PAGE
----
Having been discharged from the Marines for a hayfever condition before ever seeing action, Woodrow Lafayette Pershing Truesmith (Eddie Bracken) delays the return to his hometown, feeling ... See full summary »
An office clerk loves entering contests in the hopes of someday winning a fortune and marrying the girl he loves. His latest attempt is the Maxford House Coffee Slogan Contest. As a joke, ... See full summary »
J.B. Ball, a rich financier, gets fed up with his free-spending family. He takes his wife's just-bought (very expensive) sable coat and throws it out the window, it lands on poor ... See full summary »
Just before Christmas, Lee Leander is caught shoplifting. It is her third offense. She is prosecuted by John Sargent. He postpones the trial because it is hard to get a conviction at ... See full summary »
Documentary short depicting the dangers of inadvertent dispersal of secret military information, showing the unintended and disastrous results of careless conversation and improper maintenance of secret records.
Told in flashback, Depression-era bum Dan McGinty is recruited by the city's political machine to help with vote fraud. His great aptitude for this brings rapid promotion from "the boss," who finally decides he'd be ideal as a new, nominally "reform" mayor; but this candidacy requires marriage. His in-name-only marriage to honest Catherine proves the beginning of the end for dishonest Dan... Written by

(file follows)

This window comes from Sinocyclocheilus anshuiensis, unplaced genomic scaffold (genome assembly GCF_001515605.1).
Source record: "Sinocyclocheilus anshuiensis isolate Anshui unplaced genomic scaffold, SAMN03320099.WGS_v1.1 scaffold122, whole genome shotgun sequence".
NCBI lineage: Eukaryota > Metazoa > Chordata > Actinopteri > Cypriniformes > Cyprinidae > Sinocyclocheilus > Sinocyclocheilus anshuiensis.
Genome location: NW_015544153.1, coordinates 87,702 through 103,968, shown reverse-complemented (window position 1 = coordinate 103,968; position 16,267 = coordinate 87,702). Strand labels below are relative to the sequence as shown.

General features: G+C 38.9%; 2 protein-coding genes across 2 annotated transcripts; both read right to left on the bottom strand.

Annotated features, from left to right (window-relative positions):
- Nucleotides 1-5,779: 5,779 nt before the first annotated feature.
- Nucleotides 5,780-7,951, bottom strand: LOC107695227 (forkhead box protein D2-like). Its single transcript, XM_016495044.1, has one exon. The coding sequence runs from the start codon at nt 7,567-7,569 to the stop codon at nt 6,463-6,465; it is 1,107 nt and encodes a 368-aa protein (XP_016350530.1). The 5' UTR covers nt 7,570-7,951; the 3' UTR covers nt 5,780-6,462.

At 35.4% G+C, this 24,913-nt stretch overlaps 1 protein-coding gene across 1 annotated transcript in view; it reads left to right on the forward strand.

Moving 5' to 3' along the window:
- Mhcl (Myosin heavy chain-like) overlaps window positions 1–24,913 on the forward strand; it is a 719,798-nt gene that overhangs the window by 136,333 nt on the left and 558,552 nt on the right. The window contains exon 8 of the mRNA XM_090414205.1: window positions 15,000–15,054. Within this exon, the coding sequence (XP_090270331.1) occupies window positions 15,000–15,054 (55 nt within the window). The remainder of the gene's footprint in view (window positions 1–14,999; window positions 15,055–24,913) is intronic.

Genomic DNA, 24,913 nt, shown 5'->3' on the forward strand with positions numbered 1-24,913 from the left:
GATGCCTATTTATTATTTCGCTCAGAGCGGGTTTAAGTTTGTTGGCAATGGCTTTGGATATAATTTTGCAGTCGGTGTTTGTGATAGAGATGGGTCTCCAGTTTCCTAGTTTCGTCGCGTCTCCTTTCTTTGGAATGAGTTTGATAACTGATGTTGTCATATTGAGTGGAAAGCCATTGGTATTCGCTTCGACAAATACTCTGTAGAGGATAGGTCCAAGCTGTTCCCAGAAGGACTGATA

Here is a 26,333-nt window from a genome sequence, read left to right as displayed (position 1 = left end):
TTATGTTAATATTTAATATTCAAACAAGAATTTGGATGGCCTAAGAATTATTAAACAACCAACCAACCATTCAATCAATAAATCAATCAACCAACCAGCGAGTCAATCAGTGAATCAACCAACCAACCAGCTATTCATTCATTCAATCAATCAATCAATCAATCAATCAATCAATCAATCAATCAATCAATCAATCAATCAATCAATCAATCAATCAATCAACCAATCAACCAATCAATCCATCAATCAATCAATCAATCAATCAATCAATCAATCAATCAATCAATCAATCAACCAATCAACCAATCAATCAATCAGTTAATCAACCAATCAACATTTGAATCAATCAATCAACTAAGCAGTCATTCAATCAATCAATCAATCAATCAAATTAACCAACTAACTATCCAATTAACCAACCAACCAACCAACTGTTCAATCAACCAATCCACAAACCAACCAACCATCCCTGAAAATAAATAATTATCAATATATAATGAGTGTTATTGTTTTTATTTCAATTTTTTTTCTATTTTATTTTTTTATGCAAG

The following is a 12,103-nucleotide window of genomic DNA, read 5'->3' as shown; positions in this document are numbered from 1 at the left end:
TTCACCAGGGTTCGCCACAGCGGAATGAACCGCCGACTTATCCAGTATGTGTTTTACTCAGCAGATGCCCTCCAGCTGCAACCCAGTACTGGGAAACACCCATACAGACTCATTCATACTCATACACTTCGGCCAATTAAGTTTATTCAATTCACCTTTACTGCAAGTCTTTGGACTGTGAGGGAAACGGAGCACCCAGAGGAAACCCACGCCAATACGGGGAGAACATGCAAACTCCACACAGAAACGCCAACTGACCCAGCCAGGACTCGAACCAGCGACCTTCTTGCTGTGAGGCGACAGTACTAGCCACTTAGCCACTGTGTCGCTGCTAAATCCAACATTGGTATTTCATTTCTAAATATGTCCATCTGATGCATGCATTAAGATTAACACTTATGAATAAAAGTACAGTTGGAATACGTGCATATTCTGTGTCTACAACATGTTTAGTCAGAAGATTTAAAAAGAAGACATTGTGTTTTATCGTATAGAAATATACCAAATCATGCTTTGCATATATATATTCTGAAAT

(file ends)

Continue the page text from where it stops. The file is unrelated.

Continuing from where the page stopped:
Rod Crawford <firstname.lastname@example.org>
This film was inspired, according to Kevin Brownlow, in part by the career of early 20th century politician and lawyer William Sulzer. The film was released a year before Sulzer's death at the age of 78. See more »
In his victory parade as governor, McGinty rides in a car and it is clear he does not have a mustache. In the next scene, which takes place the same day at the state capitol, he has a mustache. See more »
If it wasn't for graft, you'd get a very low type of people in politics. Men without ambition. Jellyfish.
Especially since you can't rob the people anyway.
Sure. How was that?
What you rob, you spend, and what you spend goes back to the people. So, where's the robbery? I read that in one of my father's books.
That book should be in every home.
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The Great McGinty grabbed me with its verve and jaunty iconoclasm from the beginning. "This is the story of two men who met in a banana republic. One of them never did anything dishonest in his life except for one crazy minute. The other never did anything honest in his life except for one crazy minute. They both had to get out of the country." In McGinty, a guy on the outs votes for a politician something like 72 times, and for this he is rewarded with a political boss's favor--"The Boss," and what a boss. Akim Tamiroff is simply wonderful: "Where you get that horse blanket?" And: "What a wonderful opportunity. This state needs everything. ... We'll need - you'll kiss me for this - a new dam. ... You think a dam is something you put a lot of water in. A dam is something you put a lot of concrete in. And it doesn't matter how much you put in there's always room for a lot more. ..." As the lead, "The Boss's" counterpart and equal, it's Brian Donlevy as he never had been before, never was again. McGinty (and Sturge's second movie, Christmas in July) may not quite be up there in the stratosphere with his absolute best like The Lady Eve, Sullivan's Travels, or Unfaithfully Yours, but they are nevertheless both wonderful movies with the Sturges stamp of buoyant uniqueness.
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